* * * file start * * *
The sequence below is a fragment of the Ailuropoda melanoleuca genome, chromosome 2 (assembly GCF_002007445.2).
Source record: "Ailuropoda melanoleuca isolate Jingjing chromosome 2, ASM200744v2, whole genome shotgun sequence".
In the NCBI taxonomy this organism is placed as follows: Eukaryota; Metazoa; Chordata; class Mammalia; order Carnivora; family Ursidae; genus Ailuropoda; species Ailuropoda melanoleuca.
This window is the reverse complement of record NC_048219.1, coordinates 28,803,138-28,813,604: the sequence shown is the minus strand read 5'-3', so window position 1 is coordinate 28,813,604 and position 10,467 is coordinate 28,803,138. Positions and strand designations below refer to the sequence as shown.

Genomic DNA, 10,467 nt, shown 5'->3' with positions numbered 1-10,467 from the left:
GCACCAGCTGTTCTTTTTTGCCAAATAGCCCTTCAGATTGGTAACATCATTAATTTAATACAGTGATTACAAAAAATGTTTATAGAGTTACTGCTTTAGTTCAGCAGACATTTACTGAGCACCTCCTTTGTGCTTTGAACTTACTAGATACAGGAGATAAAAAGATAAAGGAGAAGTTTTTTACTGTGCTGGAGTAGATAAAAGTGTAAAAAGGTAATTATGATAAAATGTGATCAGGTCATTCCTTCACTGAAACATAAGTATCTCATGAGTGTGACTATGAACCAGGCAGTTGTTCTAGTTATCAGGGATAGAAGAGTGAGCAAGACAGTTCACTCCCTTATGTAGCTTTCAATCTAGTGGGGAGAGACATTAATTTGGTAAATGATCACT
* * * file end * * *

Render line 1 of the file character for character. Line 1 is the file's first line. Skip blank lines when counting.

The sequence below is a fragment of the Ailuropoda melanoleuca genome, chromosome 2 (assembly GCF_002007445.2).